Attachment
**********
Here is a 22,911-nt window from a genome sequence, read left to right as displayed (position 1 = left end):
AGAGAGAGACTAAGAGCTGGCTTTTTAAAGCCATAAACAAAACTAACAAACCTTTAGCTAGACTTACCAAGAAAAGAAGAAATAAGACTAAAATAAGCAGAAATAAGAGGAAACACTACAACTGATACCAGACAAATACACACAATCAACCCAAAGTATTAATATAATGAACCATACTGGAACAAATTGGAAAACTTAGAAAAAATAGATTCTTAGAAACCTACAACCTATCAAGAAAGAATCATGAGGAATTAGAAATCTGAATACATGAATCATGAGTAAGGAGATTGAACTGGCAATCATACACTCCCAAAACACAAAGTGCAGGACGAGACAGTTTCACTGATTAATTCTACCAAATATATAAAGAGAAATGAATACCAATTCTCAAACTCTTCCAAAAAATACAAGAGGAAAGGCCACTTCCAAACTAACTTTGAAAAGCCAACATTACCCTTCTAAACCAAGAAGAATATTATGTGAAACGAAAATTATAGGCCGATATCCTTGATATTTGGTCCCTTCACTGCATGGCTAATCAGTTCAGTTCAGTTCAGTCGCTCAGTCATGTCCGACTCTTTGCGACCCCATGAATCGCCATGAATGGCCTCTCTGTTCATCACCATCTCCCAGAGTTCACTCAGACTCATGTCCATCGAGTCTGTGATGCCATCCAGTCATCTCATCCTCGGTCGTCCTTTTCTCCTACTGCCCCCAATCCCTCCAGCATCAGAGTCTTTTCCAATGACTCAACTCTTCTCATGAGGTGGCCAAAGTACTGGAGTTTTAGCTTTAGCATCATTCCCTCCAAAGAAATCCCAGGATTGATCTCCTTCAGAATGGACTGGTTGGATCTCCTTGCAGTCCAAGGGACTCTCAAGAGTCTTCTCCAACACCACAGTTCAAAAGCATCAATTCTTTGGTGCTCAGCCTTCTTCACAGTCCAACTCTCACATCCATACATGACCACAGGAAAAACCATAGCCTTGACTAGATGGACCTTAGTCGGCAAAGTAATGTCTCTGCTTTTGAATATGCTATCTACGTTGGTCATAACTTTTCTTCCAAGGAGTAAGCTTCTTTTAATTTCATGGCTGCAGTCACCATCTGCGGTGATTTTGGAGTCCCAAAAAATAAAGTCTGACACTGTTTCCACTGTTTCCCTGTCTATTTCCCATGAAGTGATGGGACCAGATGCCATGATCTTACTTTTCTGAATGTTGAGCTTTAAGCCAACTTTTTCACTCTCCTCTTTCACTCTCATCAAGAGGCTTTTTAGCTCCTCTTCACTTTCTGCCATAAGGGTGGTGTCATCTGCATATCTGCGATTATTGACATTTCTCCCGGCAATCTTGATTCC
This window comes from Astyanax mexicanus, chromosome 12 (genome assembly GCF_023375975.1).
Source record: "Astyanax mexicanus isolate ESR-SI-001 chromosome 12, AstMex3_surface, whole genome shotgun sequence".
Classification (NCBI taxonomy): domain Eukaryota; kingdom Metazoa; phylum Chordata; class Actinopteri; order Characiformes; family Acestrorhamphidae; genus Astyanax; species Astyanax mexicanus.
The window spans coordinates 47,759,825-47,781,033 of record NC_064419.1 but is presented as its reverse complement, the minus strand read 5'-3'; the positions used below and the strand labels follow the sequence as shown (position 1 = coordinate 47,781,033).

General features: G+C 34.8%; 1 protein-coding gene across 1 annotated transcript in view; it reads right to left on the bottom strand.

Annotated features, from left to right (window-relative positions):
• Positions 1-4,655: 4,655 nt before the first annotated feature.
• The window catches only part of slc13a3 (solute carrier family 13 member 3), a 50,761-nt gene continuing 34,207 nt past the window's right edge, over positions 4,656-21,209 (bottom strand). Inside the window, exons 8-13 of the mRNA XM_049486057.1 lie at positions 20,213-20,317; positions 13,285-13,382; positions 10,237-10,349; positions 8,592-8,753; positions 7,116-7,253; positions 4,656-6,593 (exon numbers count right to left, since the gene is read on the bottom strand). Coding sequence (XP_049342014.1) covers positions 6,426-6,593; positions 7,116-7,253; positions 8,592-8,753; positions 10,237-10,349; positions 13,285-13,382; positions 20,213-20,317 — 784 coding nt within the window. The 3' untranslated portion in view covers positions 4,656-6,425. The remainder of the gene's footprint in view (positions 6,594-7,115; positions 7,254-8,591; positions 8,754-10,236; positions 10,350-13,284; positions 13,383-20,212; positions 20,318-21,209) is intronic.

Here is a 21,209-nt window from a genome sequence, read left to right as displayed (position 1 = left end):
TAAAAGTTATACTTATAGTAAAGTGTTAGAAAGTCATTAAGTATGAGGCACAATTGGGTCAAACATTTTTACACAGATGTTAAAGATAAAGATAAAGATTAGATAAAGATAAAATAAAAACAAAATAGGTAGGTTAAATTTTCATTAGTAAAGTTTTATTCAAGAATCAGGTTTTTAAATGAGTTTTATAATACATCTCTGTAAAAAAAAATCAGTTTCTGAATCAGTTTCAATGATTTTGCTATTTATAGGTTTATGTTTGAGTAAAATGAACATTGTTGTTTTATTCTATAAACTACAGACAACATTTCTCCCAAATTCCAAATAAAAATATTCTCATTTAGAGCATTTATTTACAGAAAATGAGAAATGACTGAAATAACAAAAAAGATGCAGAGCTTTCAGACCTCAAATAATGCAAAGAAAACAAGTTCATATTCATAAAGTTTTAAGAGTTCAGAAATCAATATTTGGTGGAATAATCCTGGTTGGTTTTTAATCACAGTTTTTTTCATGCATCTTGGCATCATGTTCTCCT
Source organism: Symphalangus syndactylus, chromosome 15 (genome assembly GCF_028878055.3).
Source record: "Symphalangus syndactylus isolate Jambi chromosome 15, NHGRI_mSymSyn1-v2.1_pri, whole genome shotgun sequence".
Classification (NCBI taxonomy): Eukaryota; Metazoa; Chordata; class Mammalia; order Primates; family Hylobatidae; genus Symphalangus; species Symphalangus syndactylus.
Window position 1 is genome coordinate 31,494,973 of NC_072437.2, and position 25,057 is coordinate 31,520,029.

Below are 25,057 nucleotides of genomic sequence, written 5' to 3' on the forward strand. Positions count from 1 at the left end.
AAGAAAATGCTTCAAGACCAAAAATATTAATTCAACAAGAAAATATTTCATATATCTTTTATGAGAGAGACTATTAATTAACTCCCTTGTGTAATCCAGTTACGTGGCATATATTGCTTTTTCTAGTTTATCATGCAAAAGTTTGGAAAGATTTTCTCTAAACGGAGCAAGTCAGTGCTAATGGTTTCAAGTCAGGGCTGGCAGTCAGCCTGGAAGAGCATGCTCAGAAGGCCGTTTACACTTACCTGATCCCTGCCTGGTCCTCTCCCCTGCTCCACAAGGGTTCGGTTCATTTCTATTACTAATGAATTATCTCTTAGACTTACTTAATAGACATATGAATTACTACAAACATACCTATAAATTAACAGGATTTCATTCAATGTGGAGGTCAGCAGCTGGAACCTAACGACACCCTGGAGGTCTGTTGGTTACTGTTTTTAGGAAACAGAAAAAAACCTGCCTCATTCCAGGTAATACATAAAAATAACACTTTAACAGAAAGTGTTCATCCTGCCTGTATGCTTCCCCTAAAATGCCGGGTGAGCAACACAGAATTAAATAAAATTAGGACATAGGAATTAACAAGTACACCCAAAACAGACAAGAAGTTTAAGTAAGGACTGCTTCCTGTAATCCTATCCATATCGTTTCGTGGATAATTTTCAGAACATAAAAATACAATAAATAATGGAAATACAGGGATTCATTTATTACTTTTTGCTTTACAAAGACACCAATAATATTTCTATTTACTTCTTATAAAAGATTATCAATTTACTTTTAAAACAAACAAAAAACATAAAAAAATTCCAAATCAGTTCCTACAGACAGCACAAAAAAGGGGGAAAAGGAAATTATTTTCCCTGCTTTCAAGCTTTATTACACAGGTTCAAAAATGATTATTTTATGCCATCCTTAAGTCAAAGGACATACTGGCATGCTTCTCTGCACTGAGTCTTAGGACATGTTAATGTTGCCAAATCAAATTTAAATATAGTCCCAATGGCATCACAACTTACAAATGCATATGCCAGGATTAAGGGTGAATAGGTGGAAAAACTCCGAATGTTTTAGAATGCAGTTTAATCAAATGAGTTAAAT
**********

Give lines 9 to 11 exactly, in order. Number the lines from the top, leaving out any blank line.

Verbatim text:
• Positions 1-4,655: 4,655 nt before the first annotated feature.
• The window catches only part of slc13a3 (solute carrier family 13 member 3), a 50,761-nt gene continuing 34,207 nt past the window's right edge, over positions 4,656-21,209 (bottom strand). Inside the window, exons 8-13 of the mRNA XM_049486057.1 lie at positions 20,213-20,317; positions 13,285-13,382; positions 10,237-10,349; positions 8,592-8,753; positions 7,116-7,253; positions 4,656-6,593 (exon numbers count right to left, since the gene is read on the bottom strand). Coding sequence (XP_049342014.1) covers positions 6,426-6,593; positions 7,116-7,253; positions 8,592-8,753; positions 10,237-10,349; positions 13,285-13,382; positions 20,213-20,317 — 784 coding nt within the window. The 3' untranslated portion in view covers positions 4,656-6,425. The remainder of the gene's footprint in view (positions 6,594-7,115; positions 7,254-8,591; positions 8,754-10,236; positions 10,350-13,284; positions 13,383-20,212; positions 20,318-21,209) is intronic.

Here is a 21,209-nt window from a genome sequence, read left to right as displayed (position 1 = left end):